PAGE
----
- Conspiring to commit a crime: It is illegal to attempt or conspire to violate the CSA. So if someone sold a spore kit that was intended to be used to cultivate psilocybin, that could be considered an attempt conspiracy to violate the CSA whether or not it was actually cultivated.
- Assisting in a crime: It is also illegal to aid and abet in the commission of a crime. If a purchaser was convicted of producing psilocybin mushrooms, the seller could also face liability.
State Laws on Psilocybin Spore Kits
What about the states? Every state is different but generally will have laws similar to the CSA relative to things like paraphernalia, attempts, etc.
While cannabis-friendly states may provide exemptions for cannabis accessories from criminal paraphernalia charges, that certainly doesn’t apply to psilocybin paraphernalia. Some states like California go the extra step and do things like this:
[E]very person who, with intent to produce [psilocybin], cultivates any spores or mycelium capable of producing mushrooms or other material which contains such a controlled substance shall be punished by imprisonment in the county jail for a period of not more than one year or in the state prison.
. . .
Every person who transports, imports into this state, sells, furnishes, gives away, or offers to transport, import into this state, sell, furnish, or give away any spores or mycelium capable of producing mushrooms or other material which contain [psilocybin] for the purpose of facilitating a violation of [the prior paragraph] shall be punished by imprisonment in the county jail for a period of not more than one year or in the state prison.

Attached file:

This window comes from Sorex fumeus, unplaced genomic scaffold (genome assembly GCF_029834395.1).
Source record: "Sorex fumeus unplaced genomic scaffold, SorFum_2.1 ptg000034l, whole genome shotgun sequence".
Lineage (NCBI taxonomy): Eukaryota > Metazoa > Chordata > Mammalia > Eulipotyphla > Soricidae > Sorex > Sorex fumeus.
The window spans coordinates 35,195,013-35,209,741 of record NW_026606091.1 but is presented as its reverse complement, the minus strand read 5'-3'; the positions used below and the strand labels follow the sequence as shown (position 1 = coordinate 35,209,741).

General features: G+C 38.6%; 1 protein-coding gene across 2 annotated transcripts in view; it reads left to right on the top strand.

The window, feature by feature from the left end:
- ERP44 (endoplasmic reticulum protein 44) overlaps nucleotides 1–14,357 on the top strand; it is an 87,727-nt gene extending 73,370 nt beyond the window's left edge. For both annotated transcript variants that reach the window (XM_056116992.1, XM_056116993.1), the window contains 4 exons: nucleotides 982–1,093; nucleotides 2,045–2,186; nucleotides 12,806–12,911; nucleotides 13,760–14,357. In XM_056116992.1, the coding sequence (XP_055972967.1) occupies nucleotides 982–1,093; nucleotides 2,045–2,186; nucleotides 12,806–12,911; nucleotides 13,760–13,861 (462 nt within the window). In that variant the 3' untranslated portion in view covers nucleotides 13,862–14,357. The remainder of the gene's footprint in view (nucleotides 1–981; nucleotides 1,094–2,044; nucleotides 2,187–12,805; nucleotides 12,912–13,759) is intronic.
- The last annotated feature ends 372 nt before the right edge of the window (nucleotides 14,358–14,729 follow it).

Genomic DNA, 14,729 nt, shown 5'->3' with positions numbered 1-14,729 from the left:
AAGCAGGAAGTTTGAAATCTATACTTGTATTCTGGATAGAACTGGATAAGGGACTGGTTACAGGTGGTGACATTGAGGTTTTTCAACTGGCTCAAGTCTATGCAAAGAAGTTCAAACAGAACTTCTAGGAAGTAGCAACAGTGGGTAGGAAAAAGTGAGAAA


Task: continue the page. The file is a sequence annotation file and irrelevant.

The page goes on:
So in sum, it is illegal to cultivate spores in California that are even capable of producing psilocybin, and it’s likewise illegal to import or sell such spores.
There’s a lot of misleading information online about spore kits (big surprise), but the bottom line is that even though federal law doesn’t explicitly mention spore kits, that does not mean they are legal. In fact, there is sufficient law that the federal government could latch onto to claim they are not legal. Moreover, states generally have similar laws, and some expressly call out spore cultivation.
Penalties for Psilocybin
Possession or knowledge of possession of a controlled substance can result in various penalties depending on factors like:
- The state the crime occurred in
- How the CSA classifies the substance
- Number of previous offenses
- Quantity of the controlled substance
Since psilocybin is a Schedule I drug, its penalties can be severe and may include:
- Prison time: If a person is found guilty of possession, they could face incarceration for their crime. Depending on the case, if the person intended to distribute the controlled substance, prison time could range from a few days to as many as 20 years.
- Fines: Those convicted of possession may also have to pay fines. Monetary penalties could range anywhere from $100 to $10 million for an individual with no prior offenses.
- Probation: Anyone who faces legal penalties for controlled substances could be subject to a probation sentence.
In addition to these legal punishments, a convicted person could also have to participate in diversion programs that may involve behavior modification or drug counseling. In some states, a drug offender may be sentenced to a stay in a drug treatment program instead of going to jail.
Reach Out to Harris Bricken to Learn More
If you have questions about the legality of psilocybin, Harris Bricken is here to help. We are an international law firm that prioritizes a tailored approach to every case we work on. We will work closely with you to understand your goals so we can create a strategy that can help you succeed and meet your objectives.
Contact Harris Bricken with your questions or concerns regarding regulations today.